With this kind of large-scale disaster, your staff will be affected both personally and at work. Essentially, we’re talking about people who have faced trauma trying to support people and animals who have faced trauma. Compassion fatigue and post-traumatic stress disorder are common in situations like this, and the staff will need psychological and emotional support to get through it in a healthy way. Immediately after the wildfires, Fort McMurray SPCA brought in a number of trauma experts to lead sessions with the staff. The organization ensured that information about available supports and resources was posted in a visible place, and staff members were also directly educated about available services. It’s important to acknowledge the trauma out loud and ensure the work environment is compassionate and patient while people move through the trauma – which may take months or years. Support should begin immediately and continue as long as it’s needed. On-site support should be arranged for any debriefs or public consultations related to the disaster or its aftermath, including all future disaster preparedness training sessions. Be sure to rely on experts rather than taking this on internally.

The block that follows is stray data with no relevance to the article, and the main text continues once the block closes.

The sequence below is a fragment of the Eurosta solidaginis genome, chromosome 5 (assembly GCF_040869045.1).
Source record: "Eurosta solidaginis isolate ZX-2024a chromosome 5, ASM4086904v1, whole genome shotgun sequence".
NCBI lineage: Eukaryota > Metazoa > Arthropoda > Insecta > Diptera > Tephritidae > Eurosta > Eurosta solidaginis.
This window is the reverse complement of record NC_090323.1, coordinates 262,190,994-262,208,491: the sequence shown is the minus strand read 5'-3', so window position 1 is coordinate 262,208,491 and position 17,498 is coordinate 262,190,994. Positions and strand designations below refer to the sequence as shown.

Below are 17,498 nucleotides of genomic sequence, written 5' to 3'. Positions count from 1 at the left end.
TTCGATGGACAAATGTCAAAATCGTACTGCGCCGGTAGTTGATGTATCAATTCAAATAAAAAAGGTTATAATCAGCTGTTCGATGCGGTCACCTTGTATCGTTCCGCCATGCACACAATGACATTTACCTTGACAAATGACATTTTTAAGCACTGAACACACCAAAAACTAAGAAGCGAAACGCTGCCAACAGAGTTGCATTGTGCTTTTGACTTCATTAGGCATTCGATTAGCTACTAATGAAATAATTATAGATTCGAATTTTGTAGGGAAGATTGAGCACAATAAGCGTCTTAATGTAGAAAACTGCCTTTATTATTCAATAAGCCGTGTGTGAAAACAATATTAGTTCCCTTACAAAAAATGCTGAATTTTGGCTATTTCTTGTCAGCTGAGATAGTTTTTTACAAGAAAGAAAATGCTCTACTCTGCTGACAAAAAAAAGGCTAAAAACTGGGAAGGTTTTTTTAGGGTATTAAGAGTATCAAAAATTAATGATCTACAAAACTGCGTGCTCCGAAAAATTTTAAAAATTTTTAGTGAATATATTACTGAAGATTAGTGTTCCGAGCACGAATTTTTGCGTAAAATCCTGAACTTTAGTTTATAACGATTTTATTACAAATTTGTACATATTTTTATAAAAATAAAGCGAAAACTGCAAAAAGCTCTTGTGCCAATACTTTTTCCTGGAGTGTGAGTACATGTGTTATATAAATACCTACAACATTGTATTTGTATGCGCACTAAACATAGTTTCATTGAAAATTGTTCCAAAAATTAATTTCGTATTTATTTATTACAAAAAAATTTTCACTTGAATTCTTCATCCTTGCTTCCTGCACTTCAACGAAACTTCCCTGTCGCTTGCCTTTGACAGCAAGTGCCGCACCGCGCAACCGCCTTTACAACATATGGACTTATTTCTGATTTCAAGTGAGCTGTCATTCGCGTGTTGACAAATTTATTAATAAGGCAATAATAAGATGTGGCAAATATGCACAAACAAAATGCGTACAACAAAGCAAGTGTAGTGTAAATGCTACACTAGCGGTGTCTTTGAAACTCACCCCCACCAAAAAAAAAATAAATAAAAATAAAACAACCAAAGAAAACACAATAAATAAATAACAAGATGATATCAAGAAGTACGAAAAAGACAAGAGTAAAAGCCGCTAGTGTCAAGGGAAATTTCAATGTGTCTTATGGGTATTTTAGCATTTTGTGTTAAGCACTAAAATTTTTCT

Pet owner education is something that needs to be ongoing to ensure that a population doesn’t become complacent about the steps they need to take to protect their animals in the case of disaster. It’s important that people register their pets so that the municipality knows where animals are located, what the animals’ names are and how many pets are in each location. This is especially critical if an evacuation is happening in your absence. It’s also important to have permanent identification for pets, like microchips or tattoos. In the very least, pets should have a collar and tag, which will make it much easier for strangers and first responders to help animals in an emergency. Ensure that pet owners also have an emergency pet kit packed and ready to go at all times. The emergency kit should include each pet’s full medical records, any medication that pets are taking, an extra leash and collar for each animal and pet first aid supplies like gauze, bandages, medical tape, alcohol wipes and a pair of medical scissors. You can also look at taking a pet first aid class like the ones at Coast2Coast Richmond Hill do. Whatever you can do to help your pet will stand you in good stead for the future in case anything happens. Once learning what to do when in a situation where first aid needs to be performed, you can look into first aid kits to keep everyone stable in such a scenario. This bc level 1 first aid kit is one to be considered. Fort McMurray SPCA also recommends that animal welfare groups disseminate decals that pet owners can put on their windows at home to identify how many cats, dogs, and other pets live there, and wallet cards so that people can mark down their address, pet information and the name of a person that first responders should contact in the event that the pet owner has a medical emergency to ensure that animals receive the care they need. Fort McMurray SPCA has developed a pet first aid kit that they’re handing out to residents who live within the Regional Municipality of Wood Buffalo and recommends that other animal welfare organizations do the same for their catchment areas, along with ongoing community education about disaster preparedness. If residents want to build upon their first aid kits and get one that they can use anywhere, there are first aid kits for cars that are beneficial in this case. Pet owners should also have an individual emergency plan, including a list of hotels or other accommodations that are pet-friendly and people who can help them or their animals in case of a personal or community emergency.